One of my biggest pain points over the past few months has been keeping up with WordPress updates and performing upgrades/changes in maintenance windows which usually occur early in the morning (I’m not a morning person). Typically the solution here is for me to script out what I need to do, perform it on a test box, and then schedule it with at. Unfortunately WordPress would usually need some interactions on the web interface (click to finish a database upgrade or click to upgrade the network) after just simply replacing the files which I couldn’t script away, at least not with the tools I had at my disposal. This led me on a hunt for a better way.
The Better Way
It turns out that my hunt didn’t take long at all. I came across a project called WP-CLI which did everything I could have ever wanted. Once I had that setup it was just a simple matter of writing an extremely simple bash script to update the tool, update WordPress, and then update all of it’s pieces.
The final product ended up at a whopping twenty lines with whitespace and comments:
#!/bin/bash #Write Output to Syslog for consumption by logging server exec 1> >(logger -s -t $(basename $0)) 2>&1 #Update everything via the wp-cli tool (http://wp-cli.org/) /usr/local/sbin/wp cli update --yes #Update the tool its self first /usr/local/sbin/wp core upgrade --path='/var/www/html' --quiet /usr/local/sbin/wp core update-db --path='/var/www/html' --quiet /usr/local/sbin/wp core update-db --network --path='/var/www/html' --quiet /usr/local/sbin/wp plugin update --all --path='/var/www/html' --quiet /usr/local/sbin/wp theme update --all --path='/var/www/html' --quiet #Remove unwanted files from upgrade rm /var/www/html/readme.html rm /var/www/html/wp-config-sample.php #Ensure that the ownership and SELinux are happy chown -R nginx:nginx /var/www/html/ restorecon -Rv /var/www/html/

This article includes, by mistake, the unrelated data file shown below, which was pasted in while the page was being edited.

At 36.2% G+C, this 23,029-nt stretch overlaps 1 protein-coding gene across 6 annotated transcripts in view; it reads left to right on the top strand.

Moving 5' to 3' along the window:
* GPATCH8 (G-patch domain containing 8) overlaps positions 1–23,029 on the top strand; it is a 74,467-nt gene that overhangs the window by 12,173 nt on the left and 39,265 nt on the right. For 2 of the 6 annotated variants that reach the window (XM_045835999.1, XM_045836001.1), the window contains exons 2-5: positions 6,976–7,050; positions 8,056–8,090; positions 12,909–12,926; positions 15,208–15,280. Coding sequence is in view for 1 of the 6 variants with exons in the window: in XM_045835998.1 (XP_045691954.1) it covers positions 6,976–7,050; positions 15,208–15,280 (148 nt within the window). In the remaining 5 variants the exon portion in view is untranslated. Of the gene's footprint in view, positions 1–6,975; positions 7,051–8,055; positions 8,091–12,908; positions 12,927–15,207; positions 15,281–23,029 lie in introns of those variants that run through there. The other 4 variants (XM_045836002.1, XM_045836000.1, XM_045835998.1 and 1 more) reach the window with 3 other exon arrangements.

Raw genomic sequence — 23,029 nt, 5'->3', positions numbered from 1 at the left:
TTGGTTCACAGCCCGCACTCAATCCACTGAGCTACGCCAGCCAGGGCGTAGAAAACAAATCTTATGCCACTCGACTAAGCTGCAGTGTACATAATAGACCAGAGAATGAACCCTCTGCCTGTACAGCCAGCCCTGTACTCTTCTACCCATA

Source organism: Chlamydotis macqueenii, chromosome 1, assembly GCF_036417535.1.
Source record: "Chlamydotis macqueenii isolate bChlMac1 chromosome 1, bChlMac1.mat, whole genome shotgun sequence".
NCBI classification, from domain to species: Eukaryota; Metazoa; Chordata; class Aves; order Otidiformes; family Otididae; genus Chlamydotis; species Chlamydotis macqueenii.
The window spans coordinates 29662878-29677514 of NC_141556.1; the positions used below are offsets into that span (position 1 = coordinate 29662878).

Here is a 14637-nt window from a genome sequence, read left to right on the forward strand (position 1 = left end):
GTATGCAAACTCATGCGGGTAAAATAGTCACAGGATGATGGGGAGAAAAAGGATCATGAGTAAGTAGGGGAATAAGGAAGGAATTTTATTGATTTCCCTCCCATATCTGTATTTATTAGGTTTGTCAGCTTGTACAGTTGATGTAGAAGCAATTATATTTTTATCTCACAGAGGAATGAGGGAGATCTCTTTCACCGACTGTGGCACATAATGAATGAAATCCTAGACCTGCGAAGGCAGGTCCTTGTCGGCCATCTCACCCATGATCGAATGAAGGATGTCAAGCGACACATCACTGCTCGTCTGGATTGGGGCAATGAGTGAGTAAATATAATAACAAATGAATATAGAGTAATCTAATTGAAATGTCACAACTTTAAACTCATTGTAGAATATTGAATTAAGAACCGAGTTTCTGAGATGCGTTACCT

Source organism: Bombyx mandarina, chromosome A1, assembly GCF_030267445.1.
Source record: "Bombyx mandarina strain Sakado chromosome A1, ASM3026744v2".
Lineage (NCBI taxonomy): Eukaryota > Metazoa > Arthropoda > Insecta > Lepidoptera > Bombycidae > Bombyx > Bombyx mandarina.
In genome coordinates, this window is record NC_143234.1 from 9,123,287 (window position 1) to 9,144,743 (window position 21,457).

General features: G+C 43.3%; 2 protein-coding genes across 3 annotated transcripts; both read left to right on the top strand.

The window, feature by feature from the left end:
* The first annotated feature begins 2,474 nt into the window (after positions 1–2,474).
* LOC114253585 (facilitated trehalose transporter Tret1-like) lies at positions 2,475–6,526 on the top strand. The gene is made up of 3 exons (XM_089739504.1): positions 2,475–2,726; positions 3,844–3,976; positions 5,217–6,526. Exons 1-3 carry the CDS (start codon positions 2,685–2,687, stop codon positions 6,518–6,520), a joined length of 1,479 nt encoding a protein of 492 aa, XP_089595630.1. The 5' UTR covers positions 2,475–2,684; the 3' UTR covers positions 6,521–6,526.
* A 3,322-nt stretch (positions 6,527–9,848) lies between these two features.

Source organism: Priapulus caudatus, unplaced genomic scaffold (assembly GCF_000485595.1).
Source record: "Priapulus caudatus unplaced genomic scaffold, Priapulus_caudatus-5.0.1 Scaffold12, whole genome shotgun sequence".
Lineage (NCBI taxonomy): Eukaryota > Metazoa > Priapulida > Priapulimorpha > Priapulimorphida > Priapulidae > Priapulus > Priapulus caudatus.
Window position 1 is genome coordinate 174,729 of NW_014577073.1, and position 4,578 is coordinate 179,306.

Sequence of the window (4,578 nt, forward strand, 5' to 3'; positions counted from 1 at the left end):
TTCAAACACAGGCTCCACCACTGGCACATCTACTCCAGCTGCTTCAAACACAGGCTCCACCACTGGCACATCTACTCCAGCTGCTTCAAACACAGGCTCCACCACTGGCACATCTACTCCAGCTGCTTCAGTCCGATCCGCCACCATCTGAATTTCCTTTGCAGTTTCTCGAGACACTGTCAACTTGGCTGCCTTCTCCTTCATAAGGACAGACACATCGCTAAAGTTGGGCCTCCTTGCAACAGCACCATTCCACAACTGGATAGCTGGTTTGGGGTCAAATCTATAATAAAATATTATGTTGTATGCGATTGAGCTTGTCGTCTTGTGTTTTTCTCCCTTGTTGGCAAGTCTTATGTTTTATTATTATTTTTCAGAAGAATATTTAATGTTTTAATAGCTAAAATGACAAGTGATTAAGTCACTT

The Best Way
Yes, I know this isn’t the best way, the best way would be to make the box stateless and version control WordPress in Git or something else. We’re working towards that but this is a “quick and dirty” solution that will hold my team and I over until we get there. Something simple like this also works great for small, personal installations outside of the enterprise.